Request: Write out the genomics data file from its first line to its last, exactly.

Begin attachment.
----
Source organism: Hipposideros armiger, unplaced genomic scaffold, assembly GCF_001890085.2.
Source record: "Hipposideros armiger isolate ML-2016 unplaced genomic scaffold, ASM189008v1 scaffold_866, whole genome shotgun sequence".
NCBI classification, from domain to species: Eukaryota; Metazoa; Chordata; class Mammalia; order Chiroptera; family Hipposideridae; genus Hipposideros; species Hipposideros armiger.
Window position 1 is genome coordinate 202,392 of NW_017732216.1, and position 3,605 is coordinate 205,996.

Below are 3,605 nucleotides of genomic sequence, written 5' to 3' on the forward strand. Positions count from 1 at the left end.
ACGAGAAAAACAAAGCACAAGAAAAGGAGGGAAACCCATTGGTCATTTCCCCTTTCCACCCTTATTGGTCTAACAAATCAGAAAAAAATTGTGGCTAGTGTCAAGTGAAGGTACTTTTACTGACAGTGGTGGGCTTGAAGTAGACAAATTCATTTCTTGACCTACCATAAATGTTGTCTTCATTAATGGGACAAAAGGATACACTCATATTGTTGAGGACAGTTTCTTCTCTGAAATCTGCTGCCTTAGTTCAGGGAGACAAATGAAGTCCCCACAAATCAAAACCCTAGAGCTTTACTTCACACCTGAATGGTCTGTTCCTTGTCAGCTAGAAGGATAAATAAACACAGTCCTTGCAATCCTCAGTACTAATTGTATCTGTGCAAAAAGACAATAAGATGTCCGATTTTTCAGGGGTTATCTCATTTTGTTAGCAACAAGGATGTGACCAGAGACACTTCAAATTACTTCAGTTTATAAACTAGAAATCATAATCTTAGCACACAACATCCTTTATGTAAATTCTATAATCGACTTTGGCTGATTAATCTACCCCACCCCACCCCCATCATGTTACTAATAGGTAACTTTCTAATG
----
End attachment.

Source organism: Hipposideros armiger, unplaced genomic scaffold, assembly GCF_001890085.2.
Source record: "Hipposideros armiger isolate ML-2016 unplaced genomic scaffold, ASM189008v1 scaffold_866, whole genome shotgun sequence".
NCBI classification, from domain to species: Eukaryota; Metazoa; Chordata; class Mammalia; order Chiroptera; family Hipposideridae; genus Hipposideros; species Hipposideros armiger.
Window position 1 is genome coordinate 202,392 of NW_017732216.1, and position 3,605 is coordinate 205,996.

Below are 3,605 nucleotides of genomic sequence, written 5' to 3' on the forward strand. Positions count from 1 at the left end.
ACGAGAAAAACAAAGCACAAGAAAAGGAGGGAAACCCATTGGTCATTTCCCCTTTCCACCCTTATTGGTCTAACAAATCAGAAAAAAATTGTGGCTAGTGTCAAGTGAAGGTACTTTTACTGACAGTGGTGGGCTTGAAGTAGACAAATTCATTTCTTGACCTACCATAAATGTTGTCTTCATTAATGGGACAAAAGGATACACTCATATTGTTGAGGACAGTTTCTTCTCTGAAATCTGCTGCCTTAGTTCAGGGAGACAAATGAAGTCCCCACAAATCAAAACCCTAGAGCTTTACTTCACACCTGAATGGTCTGTTCCTTGTCAGCTAGAAGGATAAATAAACACAGTCCTTGCAATCCTCAGTACTAATTGTATCTGTGCAAAAAGACAATAAGATGTCCGATTTTTCAGGGGTTATCTCATTTTGTTAGCAACAAGGATGTGACCAGAGACACTTCAAATTACTTCAGTTTATAAACTAGAAATCATAATCTTAGCACACAACATCCTTTATGTAAATTCTATAATCGACTTTGGCTGATTAATCTACCCCACCCCACCCCCATCATGTTACTAATAGGTAACTTTCTAATG